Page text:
X:1 T:Shoo Fly M:2/4 L:1/8 R:Air B:Mrs. Joe Person - A Collection of Popular Airs (1889, p. 9) Z:AK/Fiddlers Companion K:G (d/B/|g3) (d/B/|g3) (d/B/|g)(e/d/) BG|[D3A3] (d/A/)|f3 (f/d/)| a3 (a/g/)|fdef|[B3g3]:||:[GB]G2G/A/|Bd [DA]D/F/|[FA] [D2F2] [D/F/]G/| [DA][DB] [B,G]G/A/|[GB]G2G/A/|dB [D2A2]|d>d d>c|BA [B,2G2]:|
X:1 T:Shoo Fly N:From the playing of Clark Kessinger (1896-1975, Saint Albans, W.Va.) M:C| L:1/8 R:Reel Q:"Quick" D:https://www.slippery-hill.com/recording/shoo-fly D:Brunswick 554 (78 RPM), The Kessinger Brothers (1930). Z:Transcribed by Andrew Kuntz K:D +slide+"*"d2d2 d3d |d2 d4 (3dcB|AA2F- FG F2|E6 A-B| cc2c- c3B|"**"c2 e4 cB|A2A2 fd e2|1d6(3ABc:|2 d6|| |:f2-|fgfe d2 ef|g2 (f/g/f) e4|efec A2c2|efge fdeg| f2d2[d2f2]ef|gefg e2 (3efg|a2 ab afe2|d6 :| P:Substitutions "*"[F2d2][F2d2][F3d3]d|[F2d2][F4D4] (B/c/B)||"**"ce3 efec||
SHOO FLY. AKA - "Shew fly, don't bother me." American, Reel and Air (cut time). USA; widely known. D Major. Standard tuning (fiddle). AABB (Phillips, Silberberg): AA’BB’ (Songer). The original “Shew Fly, Don’t Bother Me” was a “Comic Song and Dance, or Walk Round” (as the sheet music explained) hit for Billy Reeves (words) and Frank Campbell (music) who are often credited with the composition. The songwriting pair were blackface minstrels and claimed the tune, although it has been pointed out that the reference to ‘Company G’ in some song versions suggests Civil War origins. However, a competing and perhaps stronger claims is made for "Shew fly don't bother me" as the work of Thomas Brigham Bishop, who hailed from the village of Wayne, Maine. By his own account, he wrote the song during the Civil War while assigned to command a company of black soldiers. He overheard a casual conversation in which one soldier dismissed the remarks of his fellow soldiers, saying "Shoo fly, don't bother me" to indicate his disdain. This was all the inspiration Bishop needed to fashion a song (in which he included the designation of the unit, Company 'G'). It became almost immediately popular and several versions were published about the same time. Bishop published his in 1869, rather too late, and tried to recapture his claim by proclaiming that his published sheet music was the "Original Copy and Only Authorized Edition." It retained its popularity over the years and was assumed into Americana, especially (and later) as a children's song.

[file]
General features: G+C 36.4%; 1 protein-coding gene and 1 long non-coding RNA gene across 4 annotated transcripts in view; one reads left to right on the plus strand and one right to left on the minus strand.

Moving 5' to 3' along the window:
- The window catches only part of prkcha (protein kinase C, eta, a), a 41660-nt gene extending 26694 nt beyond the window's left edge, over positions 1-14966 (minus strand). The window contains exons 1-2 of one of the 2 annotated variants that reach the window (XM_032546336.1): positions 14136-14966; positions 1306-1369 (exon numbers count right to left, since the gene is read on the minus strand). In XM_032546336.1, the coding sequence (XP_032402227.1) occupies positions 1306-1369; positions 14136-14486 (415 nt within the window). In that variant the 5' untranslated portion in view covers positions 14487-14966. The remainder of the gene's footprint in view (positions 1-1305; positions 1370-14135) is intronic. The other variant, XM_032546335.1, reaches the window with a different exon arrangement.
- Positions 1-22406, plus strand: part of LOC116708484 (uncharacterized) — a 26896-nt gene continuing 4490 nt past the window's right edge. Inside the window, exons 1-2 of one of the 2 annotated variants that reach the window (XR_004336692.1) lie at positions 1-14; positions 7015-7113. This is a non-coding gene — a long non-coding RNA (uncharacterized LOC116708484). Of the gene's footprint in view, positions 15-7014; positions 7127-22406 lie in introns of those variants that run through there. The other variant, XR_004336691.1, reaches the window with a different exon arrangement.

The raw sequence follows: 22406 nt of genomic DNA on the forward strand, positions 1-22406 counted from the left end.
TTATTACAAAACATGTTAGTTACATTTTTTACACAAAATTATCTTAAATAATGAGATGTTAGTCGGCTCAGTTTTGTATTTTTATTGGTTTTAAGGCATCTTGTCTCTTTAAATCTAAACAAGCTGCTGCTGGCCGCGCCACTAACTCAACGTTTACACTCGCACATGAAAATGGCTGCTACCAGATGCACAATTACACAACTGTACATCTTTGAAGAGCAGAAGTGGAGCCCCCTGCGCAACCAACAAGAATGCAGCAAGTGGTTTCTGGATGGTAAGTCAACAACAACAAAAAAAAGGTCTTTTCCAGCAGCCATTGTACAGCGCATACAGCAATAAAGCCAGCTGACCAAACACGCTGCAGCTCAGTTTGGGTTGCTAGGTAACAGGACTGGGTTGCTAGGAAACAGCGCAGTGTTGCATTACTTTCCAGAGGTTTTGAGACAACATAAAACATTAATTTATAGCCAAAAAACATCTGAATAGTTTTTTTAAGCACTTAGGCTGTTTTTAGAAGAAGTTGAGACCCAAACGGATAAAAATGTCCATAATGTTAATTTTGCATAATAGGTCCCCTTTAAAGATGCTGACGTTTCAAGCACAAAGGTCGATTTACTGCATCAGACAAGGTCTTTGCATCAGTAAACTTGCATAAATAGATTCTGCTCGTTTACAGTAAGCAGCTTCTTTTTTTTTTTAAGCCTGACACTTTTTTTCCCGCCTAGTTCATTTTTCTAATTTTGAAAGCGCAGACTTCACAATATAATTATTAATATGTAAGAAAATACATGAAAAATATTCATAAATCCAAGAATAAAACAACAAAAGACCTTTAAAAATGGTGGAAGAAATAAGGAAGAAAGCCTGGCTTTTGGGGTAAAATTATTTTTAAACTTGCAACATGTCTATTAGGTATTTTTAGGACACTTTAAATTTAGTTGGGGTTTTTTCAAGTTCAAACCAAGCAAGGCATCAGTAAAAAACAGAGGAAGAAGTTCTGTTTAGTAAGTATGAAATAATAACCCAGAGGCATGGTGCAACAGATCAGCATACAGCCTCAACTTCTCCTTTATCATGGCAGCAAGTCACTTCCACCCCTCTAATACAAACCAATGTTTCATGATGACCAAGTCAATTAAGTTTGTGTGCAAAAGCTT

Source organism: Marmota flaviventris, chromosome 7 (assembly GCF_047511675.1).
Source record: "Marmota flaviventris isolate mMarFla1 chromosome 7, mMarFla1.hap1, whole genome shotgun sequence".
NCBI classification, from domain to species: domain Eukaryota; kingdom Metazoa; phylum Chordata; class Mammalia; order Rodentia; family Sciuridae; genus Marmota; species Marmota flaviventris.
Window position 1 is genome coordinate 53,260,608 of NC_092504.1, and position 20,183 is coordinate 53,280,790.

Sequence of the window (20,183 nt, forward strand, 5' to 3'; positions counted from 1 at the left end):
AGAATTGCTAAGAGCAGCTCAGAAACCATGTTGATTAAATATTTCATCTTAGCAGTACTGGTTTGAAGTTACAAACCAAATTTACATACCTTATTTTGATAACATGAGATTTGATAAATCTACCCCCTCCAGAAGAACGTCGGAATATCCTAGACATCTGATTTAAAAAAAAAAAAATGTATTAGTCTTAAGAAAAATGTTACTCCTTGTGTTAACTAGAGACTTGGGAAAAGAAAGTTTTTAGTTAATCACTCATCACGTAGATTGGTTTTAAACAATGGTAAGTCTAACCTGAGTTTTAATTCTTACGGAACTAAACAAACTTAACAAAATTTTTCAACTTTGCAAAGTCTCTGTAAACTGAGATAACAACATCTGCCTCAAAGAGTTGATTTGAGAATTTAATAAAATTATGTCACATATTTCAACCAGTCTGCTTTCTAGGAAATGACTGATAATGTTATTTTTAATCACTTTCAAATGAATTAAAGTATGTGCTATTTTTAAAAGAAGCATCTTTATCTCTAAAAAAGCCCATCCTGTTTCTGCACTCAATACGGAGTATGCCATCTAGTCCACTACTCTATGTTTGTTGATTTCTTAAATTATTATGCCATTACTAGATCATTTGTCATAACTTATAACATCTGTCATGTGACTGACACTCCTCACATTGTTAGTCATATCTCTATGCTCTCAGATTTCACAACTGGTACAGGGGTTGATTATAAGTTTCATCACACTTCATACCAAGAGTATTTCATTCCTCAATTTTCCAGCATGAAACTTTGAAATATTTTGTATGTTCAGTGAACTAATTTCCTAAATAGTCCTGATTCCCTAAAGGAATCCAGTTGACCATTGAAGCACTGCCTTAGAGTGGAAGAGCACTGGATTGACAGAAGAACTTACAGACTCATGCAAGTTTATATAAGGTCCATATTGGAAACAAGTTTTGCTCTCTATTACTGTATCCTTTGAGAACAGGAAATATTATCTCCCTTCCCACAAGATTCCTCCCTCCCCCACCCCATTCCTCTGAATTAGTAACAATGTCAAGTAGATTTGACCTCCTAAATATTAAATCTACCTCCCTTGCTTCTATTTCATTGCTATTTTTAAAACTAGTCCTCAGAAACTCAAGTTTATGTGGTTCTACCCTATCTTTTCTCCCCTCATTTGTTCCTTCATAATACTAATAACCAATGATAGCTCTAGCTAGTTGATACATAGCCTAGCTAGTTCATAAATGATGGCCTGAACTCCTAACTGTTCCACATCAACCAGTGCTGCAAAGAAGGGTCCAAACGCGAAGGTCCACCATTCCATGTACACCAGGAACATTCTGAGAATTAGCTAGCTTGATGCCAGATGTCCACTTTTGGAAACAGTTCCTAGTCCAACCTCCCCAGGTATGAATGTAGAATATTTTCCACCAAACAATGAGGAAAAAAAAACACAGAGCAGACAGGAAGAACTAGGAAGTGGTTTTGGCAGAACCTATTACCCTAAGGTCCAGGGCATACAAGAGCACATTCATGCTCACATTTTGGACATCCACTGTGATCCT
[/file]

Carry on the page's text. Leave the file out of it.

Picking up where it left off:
An instrumental version was recorded on 78 RPM for Brunswick Records in 1930 by Kanawha County, West Virginia, fiddler Clark Kessinger (1896-1975). The title appears in list of traditional Ozarks Mountains fiddle tunes compiled by musicologist/folklorist Vance Randolph, published in 1954.
I went down to Shoe-fly's house,
Shoe-fly wasn't home;
I ate up all the meat and bread,
And fed that dog a bone.
Shoe-fly, shoe-fly, don't you bother me,
Stay away from here shoe-fly, I'm as drunk as I can be.
And lots of cornbread too;
If anyone can handle that,
It's more than I can do.
That's what my mother said;
White folk pour mollases,
Upon that darkey's head.
Little cat pour molasses,
Upon that big cat's head.